A company called Compuware commissioned research to study mobile user expectations in several countries: US, UK, Germany, France, China, India and Australia. There were 4,014 survey respondents who had used a mobile handset to go online in the past year.
According to the survey, most people expect websites on their handsets to load quickly and, in some cases, even faster than on their PCs at home. They'd like to wait no more than 3 seconds but are willing to wait not much longer than about 5 seconds.
If mobile websites fail to meet these expectations -- if pages take more than 5 seconds to load -- users are likely to abandon. Beyond this there could be other fallout. Users may visit competitors' mobile sites or they might not try using the mobile site in question again. In the extreme, there could be some negative associations with the brand.
Publishers don't control network speeds of course. But it's up to them to build the fastest-loading sites they can that will work on 3G and even 2G networks to avoid some of the inevitable backlash that comes with being a slow site on the mobile Internet.
Placecast has introduced a self-service version of its SMS and MMS ShopAlerts marketing platform. The platform enables template-driven campaign creation, with extensive control over the radius of geofenced areas as well as the time and dates of message delivery.
This means that any merchant, franchisee or small businesses could potentially utilize the Placecast platform to deliver geographic-based push messages and promotions to opt-in consumers. It's going to be challenging for small businesses as a practical matter. But it's particularly well-suited to franchise businesses and can handle multiple locations with ease. Distribution is up to the business or entity, which would need to capture the opt-ins (similar to follow us on Twitter or Like us on Facebook).
Messages or promotions can be built around deals and offers but don't have to be; there are many other types of content that can populate these messages.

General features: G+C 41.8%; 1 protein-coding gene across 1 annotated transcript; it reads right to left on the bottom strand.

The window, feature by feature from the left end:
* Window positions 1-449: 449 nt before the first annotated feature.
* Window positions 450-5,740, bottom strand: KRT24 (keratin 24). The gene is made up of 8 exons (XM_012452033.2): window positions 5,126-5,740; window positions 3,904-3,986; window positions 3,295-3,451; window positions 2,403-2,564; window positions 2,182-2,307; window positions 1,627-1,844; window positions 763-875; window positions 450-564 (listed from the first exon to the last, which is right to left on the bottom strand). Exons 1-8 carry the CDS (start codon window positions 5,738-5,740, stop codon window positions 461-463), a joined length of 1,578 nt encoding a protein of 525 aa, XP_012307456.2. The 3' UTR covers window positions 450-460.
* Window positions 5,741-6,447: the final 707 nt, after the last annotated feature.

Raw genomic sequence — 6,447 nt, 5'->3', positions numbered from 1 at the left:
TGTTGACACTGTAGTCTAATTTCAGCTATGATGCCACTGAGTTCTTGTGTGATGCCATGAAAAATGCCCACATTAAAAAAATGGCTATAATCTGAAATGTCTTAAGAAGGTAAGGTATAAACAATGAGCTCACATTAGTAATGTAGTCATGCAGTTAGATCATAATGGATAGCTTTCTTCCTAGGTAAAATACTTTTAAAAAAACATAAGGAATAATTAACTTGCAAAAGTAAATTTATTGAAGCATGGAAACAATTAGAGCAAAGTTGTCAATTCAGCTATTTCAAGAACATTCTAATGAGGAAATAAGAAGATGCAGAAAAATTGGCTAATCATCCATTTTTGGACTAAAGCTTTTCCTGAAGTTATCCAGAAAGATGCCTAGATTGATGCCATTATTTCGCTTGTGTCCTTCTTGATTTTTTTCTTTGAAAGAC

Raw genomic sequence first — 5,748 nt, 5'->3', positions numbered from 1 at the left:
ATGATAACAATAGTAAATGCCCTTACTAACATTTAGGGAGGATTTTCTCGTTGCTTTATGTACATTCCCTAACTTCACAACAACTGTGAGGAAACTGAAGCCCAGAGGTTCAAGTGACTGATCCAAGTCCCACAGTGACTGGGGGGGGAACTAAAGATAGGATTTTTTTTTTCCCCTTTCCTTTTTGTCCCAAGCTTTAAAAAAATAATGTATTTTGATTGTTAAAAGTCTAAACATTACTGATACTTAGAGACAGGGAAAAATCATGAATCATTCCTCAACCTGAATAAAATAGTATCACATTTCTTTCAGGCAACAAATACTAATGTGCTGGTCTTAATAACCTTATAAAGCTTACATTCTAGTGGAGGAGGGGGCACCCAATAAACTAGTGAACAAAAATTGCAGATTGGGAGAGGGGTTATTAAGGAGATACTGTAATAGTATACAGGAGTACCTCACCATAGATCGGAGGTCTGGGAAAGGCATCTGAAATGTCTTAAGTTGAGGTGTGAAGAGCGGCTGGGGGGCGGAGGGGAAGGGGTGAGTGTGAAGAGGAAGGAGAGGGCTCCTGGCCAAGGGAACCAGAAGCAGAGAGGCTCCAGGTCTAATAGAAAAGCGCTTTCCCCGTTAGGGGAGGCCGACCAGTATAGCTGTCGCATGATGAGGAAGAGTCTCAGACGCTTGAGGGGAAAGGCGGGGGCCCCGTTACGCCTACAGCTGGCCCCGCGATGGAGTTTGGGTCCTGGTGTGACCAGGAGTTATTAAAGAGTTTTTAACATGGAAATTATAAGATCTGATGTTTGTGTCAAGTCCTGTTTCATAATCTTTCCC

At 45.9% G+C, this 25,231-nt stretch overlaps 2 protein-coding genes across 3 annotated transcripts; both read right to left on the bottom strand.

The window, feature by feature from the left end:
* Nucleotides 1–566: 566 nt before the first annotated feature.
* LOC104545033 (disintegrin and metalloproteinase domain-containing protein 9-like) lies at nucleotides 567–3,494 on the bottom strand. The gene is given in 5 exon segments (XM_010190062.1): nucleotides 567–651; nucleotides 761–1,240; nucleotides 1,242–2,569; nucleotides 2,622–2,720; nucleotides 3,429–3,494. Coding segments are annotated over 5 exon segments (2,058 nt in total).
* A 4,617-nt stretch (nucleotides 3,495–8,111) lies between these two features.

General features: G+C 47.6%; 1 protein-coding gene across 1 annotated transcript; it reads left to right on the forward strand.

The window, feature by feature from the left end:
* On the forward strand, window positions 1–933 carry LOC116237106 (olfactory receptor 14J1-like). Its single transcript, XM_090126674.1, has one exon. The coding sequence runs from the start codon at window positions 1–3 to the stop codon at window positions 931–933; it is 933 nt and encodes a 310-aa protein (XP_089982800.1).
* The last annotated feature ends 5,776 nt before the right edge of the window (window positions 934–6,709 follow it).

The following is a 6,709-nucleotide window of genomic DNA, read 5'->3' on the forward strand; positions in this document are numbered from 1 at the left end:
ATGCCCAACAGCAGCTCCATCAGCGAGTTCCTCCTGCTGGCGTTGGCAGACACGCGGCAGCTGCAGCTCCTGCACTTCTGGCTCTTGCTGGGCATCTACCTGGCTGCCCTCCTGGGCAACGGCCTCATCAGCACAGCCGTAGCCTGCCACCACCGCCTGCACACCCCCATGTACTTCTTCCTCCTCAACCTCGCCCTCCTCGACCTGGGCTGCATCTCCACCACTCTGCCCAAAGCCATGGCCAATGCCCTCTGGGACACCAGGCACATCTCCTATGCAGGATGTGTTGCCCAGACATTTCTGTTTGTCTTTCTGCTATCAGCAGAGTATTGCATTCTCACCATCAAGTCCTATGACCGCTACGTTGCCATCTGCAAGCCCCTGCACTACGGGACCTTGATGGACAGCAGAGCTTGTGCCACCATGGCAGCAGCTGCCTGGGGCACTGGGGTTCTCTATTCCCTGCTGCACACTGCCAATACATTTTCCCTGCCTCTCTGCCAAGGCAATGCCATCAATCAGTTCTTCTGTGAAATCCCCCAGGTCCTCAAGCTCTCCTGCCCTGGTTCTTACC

Placecast works with O2 in the UK and AT&T in the US, as well as individual retailers. The O2 program has seen great success in the UK; the AT&T program is still in very early stages. Unless carriers are going to buy ad networks, the ShopAlerts/O2program is the model for carrier-based advertising -- although it's not apparent that the carriers see that clearly.
The original beta version of the ShopAlerts program, tested with selected retailers in the US in late 2009 and early 2010, yielded impressive results:
Agencies and companies often neglect SMS as a marketing medium and CRM tool. Even with smartphone penetration nearing 40% in the US that still means that 60% of users don't have them. SMS penetration and usage are nearly 100%.
Related posts on Placecast:
UK carrier O2 (owned by Spain's Telefonica) is seeing great success with its opt-in SMS marketing program O2 More. The location-based service is powered by Placecast, which also supports a similar but more nascent program in the US for AT&T. (It's not clear how much promotional effort AT&T is putting behind it.)
O2 not long ago announced it had more than two million subscribers for More. Consumers sign up for the O2 program, specifiy interest categories and recieve no more than a single text per day. The program sees very low churn.
Earlier this month the UK carrier touted the success of a More campaign for gym Fitness First:
Fitness First targeted O2 customers with location-based messages offering a free two-day pass and details of the nearest club. This resulted over 1,100 recipients signing up as new members of Fitness First on four month and 12 month contracts.
With average membership costing just under £300 per year, this uptake generated increased revenue around £400,000.
The best responding target audience was 18 to 35-year-old smart phone using single Londoners, who enjoy engaging through social media.
US carrier T-Mobile recently got into the daily deals market with the launch of an app called "more for me." But with much larger competitors -- and so many competitors -- it's unlikely that T-Mobile will see great success with the program.
However daily deals could be converted into SMS messages for broader distribution and differentiation. Indeed, the O2-Placecast model is a stronger bet than an app strategy for carrier advertising, and can reach 100% of the carrier's customers potentially.
Many marketers and companies tend to look "beyond" SMS to in-app ads and mobile Web advertising because SMS isn't sexy. (Just like text ads in search aren't sexy.) However the reach of SMS is 100% and the response rates to opt-in text messaging programs can be huge.
For example, in early 2010 Placecast found the following in its US beta test of ShopAlerts (the same kind of program run by O2):